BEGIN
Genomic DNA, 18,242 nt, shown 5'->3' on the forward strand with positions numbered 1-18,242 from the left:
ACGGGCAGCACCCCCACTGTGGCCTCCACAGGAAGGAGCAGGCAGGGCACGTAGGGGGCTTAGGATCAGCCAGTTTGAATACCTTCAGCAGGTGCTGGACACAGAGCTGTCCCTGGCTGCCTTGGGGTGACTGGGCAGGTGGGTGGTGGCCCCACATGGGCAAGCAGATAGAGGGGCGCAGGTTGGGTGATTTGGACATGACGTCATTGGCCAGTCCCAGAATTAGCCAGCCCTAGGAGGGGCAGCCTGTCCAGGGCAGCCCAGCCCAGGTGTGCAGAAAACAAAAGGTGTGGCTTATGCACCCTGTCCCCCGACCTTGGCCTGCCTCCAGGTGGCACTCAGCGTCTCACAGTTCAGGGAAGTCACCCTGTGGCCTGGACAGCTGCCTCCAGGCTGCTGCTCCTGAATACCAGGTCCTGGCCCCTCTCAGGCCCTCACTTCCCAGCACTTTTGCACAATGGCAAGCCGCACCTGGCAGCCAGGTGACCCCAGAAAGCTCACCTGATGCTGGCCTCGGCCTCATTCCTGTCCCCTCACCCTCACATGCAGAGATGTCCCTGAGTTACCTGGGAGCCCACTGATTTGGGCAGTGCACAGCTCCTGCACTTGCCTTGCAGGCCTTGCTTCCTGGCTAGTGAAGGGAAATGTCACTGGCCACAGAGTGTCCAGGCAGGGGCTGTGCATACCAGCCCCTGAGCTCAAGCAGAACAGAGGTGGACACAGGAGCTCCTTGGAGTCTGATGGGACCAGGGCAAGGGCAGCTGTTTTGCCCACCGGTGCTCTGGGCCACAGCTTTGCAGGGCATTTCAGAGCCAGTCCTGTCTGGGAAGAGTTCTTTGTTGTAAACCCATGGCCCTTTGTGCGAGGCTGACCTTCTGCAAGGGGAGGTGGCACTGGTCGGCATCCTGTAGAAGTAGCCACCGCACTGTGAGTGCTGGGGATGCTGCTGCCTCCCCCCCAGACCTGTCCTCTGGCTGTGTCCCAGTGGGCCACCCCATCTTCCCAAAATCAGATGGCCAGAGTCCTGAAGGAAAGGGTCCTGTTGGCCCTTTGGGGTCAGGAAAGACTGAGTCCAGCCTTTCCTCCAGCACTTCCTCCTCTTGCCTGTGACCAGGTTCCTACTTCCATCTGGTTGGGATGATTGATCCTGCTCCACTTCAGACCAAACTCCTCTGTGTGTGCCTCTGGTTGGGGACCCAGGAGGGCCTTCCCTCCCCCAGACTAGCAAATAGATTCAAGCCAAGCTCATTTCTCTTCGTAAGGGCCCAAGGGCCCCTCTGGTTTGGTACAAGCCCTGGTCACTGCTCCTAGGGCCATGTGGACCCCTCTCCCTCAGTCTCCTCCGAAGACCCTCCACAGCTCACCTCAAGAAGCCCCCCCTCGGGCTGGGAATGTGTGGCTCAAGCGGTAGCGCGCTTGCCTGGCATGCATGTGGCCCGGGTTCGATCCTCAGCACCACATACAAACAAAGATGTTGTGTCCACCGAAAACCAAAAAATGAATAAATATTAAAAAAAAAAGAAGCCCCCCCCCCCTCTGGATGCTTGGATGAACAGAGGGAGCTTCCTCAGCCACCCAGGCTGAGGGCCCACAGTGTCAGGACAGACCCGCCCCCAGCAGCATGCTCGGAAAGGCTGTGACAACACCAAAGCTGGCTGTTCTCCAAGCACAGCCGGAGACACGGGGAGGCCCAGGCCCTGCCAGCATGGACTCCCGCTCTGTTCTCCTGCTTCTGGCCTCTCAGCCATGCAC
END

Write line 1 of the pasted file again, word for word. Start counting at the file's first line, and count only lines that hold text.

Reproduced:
Genomic DNA, 18,242 nt, shown 5'->3' on the forward strand with positions numbered 1-18,242 from the left: